Lost treasures

Urbanization and the needs of economic development are squeezing out Hanoi’s long-standing craft villages.

By Thuy Duong on September 20,2018 10:06 AM

Lost treasures


The only desire of artisan Quach Van Truong, 80, one of only four remaining craftsmen in the silver carving village of Dinh Cong in Hanoi’s Hoang Mai district, to “create a silver craft exhibition within the village”, will, sadly, never come true. People in Dinh Cong are, it seems, much more interested in buying and selling land for profit and give little thought to the village’s proud history of silver craft. It is now a “modern urban metropolis”, with dozens of high-rise buildings and tens of thousands of residents.

The overheating in the economy and the consequences of the “land fever” that took place about a decade ago has made craft villages around Hanoi and in the former province of Ha Tay, which the capital subsumed ten years ago, suddenly or gradually disappear. Among them can be counted famous traditional craft villages such as Dinh Cong, the La Khe silk weaving village, the Da Sy forging village, the Ngu Xa bronze casting village, and the Chuong conical hat village.

Past glory

The glory days of traditional craft villages was around two decades ago. Between 1995 and 2002, the number of craft villages in the Red River Delta rose from 500 to 1,000 and represented 40 per cent of all craft villages in Vietnam. Half of these are located within a 50-km radius of Hanoi.

The rapid development of crafts and especially industrial activities generated vigorous growth in production and increased the land area used, while also providing jobs for many under-employed villagers working in seasonal agriculture.

A report from the World Bank in 1999 included impressive statistics on traditional craft villages. They represented 41 per cent of GDP in the industrial non-State sector and employed 64 per cent of the workforce in the non-State industrial sector. Annual growth in rural handicrafts and industrial production stood at 9 per cent at the end of the 1990s, and exports exceeded $600 million in 2003.

Since 2009, however, craft villages have experienced difficult times due to the domestic and global economic slowdowns. High inventories and a decline in sales of 30-40 per cent, together with long-standing problems in the sector, made survival virtually impossible for many craft villages. They have continued to battle an image that their work is technically backwards, a waste of labor, and low in earnings. Various villages have shifted to the production of goods for new consumer markets, while others that were formerly agricultural villages have become “craft” villages of a different sort, specializing in producing a wide range of goods such as plastic pellets and briefcases, which would not be considered “traditional” under any definition.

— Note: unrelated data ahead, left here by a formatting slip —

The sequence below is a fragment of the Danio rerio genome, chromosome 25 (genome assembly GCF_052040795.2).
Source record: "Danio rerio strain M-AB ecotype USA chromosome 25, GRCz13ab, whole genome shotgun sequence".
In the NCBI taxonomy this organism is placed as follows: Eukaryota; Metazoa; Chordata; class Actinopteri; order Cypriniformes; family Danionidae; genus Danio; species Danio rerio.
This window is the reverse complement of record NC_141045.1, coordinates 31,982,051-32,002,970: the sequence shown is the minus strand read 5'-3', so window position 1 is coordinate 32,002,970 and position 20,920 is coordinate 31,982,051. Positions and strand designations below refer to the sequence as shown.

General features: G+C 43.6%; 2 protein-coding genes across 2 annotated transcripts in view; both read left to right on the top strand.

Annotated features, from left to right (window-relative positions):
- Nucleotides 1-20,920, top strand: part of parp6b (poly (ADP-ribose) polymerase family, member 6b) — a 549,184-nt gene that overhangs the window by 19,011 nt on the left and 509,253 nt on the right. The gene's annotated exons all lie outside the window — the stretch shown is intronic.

“Many young people in craft villages are no longer interested in inheriting the family business and continuing the craft-making tradition because of the low income,” explained Mr. Luu Duy Dan, Chairman of the Vietnam Craft Villages Association. “They have taken on other work or moved to urban areas to seek employment.”

He still believes, though, that they may return if the craft sector is given proper investment. Relevant parties, including producers, policymakers, trade promoters, and trainers have yet to cooperate closely to resolve the problems. “The government has turned its attention to the sector by introducing a number of policies,” he added. To 2020, Hanoi will preserve and restore ten craft villages, including Dong My (lacquer ware), Van Canh (“do” paper), Phu Son (pottery), Ngu Xa (bronze casting), and La Khe (silk weaving). Eleven others are to be restored in subsequent years.

The last silversmiths of Dinh Cong

Lost treasures

Dinh Cong village has been renowned for its jewelry since the 6th century, during the reign of Emperor Ly Nam De (503-548). Over the centuries, its artisans accumulated the skills to create masterpieces of lasting value, from silver earrings, necklaces and bracelets to other luxurious items. The jewelers not only followed traditional crafting methods with formalized patterns of real and mythical creatures, such as dragons, unicorns, phoenixes, tortoises, fish, cranes, tigers and bats, but also created their own designs.

After many turbulent times, the villagers of Dinh Cong are now more aware of the need to preserve their ancestor’s traditions. But its seem it may be a fruitless endeavor, as among the thousands of households now in the area there are only two families of artisans continuing the trade: the family of artisan Quach Van Truong, with his son Quach Tuan Anh, and artisan Quach Van Hieu and his son Quach Tuan Tu.